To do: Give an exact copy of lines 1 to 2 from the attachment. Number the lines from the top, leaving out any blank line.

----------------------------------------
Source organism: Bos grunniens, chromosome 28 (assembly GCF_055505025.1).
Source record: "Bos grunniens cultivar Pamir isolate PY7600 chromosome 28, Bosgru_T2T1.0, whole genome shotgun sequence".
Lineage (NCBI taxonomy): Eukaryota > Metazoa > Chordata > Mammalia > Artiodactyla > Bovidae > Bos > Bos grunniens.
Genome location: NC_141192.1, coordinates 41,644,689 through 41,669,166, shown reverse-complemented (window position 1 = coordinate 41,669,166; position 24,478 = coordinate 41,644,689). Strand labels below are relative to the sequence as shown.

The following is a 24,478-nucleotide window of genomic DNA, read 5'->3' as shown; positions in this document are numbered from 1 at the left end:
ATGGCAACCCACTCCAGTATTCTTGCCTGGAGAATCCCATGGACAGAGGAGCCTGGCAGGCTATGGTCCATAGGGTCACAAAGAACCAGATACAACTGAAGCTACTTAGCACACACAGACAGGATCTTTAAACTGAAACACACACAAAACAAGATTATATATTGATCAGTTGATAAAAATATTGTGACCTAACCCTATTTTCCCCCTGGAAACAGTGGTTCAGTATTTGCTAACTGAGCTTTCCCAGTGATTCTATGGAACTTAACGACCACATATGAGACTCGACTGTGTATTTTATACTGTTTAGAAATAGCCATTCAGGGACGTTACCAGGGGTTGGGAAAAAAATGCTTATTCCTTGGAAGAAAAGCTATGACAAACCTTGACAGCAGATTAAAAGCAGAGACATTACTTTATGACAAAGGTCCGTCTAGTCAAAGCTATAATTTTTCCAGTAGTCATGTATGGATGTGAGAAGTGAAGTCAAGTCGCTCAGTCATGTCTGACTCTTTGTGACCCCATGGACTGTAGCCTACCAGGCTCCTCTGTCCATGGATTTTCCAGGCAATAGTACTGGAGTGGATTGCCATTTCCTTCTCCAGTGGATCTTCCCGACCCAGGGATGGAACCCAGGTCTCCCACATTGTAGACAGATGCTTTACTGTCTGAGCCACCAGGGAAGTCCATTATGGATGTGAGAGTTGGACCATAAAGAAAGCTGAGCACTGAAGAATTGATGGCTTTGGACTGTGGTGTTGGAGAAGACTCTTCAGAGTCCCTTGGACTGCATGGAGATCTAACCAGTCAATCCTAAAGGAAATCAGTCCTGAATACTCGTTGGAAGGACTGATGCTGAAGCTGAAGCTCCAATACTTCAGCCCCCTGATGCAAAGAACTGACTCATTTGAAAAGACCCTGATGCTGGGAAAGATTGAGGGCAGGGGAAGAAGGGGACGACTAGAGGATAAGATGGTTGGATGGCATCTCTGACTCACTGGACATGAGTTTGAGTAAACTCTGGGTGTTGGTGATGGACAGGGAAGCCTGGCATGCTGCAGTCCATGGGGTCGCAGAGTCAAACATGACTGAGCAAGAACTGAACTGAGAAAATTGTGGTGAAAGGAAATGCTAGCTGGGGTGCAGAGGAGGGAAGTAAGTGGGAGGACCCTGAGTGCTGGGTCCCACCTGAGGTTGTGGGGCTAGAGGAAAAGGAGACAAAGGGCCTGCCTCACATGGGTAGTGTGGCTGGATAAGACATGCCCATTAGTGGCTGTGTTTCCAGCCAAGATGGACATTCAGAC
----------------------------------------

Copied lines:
Source organism: Bos grunniens, chromosome 28 (assembly GCF_055505025.1).
Source record: "Bos grunniens cultivar Pamir isolate PY7600 chromosome 28, Bosgru_T2T1.0, whole genome shotgun sequence".